Camping is where many states have an issue. Camping is a term used to describe a recreational activity, whereas parking overnight is meant to get some rest so you can drive safely. In other words, one is optional, and the other is mandatory.
State law enforcement does not mind sleepy drivers catching a few hours of sleep in interstate rest areas because that’s what the rest area is meant to offer. However, they don’t want people coming to these areas to set up camp and have fun.
So, while this is confusing, adding another layer of confusion is that many rest areas have small recreational facilities like cooking grills, picnic tables, pet exercise areas, children’s play areas, viewing areas, hiking trails, fishing decks and even art.
While state laws may appear to discourage people from hanging around in rest areas just because they want to have fun, they are, on the other hand encouraging visitors with these facilities. After all, would a sleepy driver want to go fishing or hiking?
Usually, states will draw this fine line as the sun goes down, which means they don’t want you to continue engaging in those activities through the night. They also don’t want people camping in tents, sleeping rough, or burning campfires or even making noises into the wee hours of the morning. They want people to leave as soon as it gets dark.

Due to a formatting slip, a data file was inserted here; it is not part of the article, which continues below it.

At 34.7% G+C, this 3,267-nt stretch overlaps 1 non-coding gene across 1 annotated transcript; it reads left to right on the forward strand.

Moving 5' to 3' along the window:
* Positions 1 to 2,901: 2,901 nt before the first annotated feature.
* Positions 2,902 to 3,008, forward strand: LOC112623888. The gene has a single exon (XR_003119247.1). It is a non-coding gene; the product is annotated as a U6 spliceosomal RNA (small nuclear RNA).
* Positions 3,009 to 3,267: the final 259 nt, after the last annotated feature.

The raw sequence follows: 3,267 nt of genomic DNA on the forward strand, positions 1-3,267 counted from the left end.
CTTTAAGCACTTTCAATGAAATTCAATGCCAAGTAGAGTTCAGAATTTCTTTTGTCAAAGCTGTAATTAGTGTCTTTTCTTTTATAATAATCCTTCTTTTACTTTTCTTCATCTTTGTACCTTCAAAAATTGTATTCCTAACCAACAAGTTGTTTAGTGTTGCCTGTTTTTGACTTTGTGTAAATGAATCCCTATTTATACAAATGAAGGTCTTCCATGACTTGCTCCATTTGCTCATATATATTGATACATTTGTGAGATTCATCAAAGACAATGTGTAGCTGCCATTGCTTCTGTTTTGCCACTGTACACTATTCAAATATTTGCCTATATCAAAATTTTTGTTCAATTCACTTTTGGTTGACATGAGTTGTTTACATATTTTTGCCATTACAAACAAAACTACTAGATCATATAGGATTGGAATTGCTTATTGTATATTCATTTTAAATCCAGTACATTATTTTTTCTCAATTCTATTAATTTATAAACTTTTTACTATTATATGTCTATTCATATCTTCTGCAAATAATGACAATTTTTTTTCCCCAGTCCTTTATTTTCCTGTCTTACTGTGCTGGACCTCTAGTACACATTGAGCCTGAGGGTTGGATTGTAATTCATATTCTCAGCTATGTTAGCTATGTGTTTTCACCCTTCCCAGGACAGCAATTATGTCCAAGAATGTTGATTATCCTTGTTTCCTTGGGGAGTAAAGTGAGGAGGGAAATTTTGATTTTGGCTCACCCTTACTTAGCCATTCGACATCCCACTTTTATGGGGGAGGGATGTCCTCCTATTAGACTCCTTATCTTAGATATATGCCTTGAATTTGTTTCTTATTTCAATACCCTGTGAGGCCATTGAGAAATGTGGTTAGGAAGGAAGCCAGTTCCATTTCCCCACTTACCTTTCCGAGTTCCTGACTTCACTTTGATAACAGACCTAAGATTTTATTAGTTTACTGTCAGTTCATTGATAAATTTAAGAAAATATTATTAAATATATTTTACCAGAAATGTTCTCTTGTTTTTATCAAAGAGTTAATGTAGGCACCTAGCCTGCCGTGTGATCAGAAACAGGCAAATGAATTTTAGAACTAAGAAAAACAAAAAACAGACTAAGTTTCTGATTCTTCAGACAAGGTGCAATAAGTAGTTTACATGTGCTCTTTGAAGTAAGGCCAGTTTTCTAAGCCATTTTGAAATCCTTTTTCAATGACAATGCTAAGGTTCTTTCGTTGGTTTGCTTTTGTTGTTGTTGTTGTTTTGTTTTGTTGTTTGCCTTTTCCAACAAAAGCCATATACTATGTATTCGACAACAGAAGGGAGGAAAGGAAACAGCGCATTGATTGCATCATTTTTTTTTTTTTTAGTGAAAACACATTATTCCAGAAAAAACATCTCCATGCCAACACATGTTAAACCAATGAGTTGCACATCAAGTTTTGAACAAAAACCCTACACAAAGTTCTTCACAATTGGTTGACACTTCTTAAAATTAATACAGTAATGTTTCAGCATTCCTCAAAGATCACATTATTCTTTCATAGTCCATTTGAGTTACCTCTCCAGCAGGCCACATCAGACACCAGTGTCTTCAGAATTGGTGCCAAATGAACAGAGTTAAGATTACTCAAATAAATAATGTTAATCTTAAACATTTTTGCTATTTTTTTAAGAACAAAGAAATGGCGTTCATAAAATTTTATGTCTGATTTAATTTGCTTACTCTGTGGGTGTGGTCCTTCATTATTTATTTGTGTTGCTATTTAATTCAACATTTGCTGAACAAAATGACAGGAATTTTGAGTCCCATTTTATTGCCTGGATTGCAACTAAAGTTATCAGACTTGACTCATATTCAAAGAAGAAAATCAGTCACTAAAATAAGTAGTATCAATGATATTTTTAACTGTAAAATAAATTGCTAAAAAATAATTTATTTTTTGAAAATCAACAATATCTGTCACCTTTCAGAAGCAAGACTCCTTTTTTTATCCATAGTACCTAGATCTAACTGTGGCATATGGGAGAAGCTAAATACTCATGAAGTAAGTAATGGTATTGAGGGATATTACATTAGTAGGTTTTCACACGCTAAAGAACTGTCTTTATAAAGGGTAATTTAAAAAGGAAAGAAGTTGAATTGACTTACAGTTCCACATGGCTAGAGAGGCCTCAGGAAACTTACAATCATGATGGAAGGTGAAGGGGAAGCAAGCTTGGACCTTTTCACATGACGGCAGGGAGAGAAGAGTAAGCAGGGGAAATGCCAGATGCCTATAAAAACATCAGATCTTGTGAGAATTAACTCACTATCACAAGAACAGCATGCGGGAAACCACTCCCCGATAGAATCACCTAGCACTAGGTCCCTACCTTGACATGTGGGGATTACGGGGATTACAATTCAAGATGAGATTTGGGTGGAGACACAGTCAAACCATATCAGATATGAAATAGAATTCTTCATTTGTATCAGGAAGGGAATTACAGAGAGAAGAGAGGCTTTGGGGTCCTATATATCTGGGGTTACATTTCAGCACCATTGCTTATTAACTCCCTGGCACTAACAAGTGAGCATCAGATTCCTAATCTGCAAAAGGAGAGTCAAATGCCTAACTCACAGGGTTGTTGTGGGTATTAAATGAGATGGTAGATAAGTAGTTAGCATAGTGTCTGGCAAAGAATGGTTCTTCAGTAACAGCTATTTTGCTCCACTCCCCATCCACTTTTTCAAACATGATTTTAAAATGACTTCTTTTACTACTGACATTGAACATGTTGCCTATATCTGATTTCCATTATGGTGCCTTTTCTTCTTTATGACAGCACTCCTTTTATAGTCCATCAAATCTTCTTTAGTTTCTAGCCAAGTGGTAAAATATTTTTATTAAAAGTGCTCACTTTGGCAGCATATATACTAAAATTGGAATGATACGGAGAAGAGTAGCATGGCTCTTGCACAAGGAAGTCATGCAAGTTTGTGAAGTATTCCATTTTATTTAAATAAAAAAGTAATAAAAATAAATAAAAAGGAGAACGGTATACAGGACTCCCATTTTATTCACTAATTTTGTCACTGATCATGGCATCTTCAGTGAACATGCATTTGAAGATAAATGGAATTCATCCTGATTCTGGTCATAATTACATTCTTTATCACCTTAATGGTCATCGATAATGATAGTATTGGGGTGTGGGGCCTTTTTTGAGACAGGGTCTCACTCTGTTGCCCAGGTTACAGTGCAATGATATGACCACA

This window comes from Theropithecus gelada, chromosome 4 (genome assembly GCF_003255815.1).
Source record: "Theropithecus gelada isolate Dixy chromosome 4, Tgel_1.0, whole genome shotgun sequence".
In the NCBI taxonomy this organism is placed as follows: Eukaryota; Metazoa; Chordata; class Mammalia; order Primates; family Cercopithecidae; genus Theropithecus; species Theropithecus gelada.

How Not To Get Into Trouble At An Overnight Rest Area?
Based on what we already know, the best way to park in an overnight rest area without attracting attention from law enforcement is to act tired. In fact, act like you’re too tired to drive safely, and all you want to do is sleep.
Then spend most of your time inside the car, and close your eyes, so as long as you stay quiet and in the vehicle, law enforcement isn’t going to ask you to leave. This is true for all states, regardless of how long you park.
If you are towing an RV, you’d want to stay in the rig. While you may be tempted to roll out your awning, setting up your camping gear is a red flag. And so is playing music and watching television. You will want to keep the lights in your camper off, or at least dim, and roll down the shades.
Not drawing attention to yourself is the key to staying at a rest stop for the longest time possible. Law enforcement will not kick you out for staying in the area for long if you stay quiet. Plus they allow overnight parking so it will not cost you anything.
How Are Comfort And Rest Defined?
According to the US Department of Transportation Federal Highway Administration, it is a safe facility for vehicles to be parked and motorists to rest in comfort. But that’s not how all states may deem what is necessary for a motorist to rest.
Usually, the time you need to spend in these areas will vary depending on your state, as we mentioned earlier. Some states may allow you to sleep in these rest areas without major disturbance.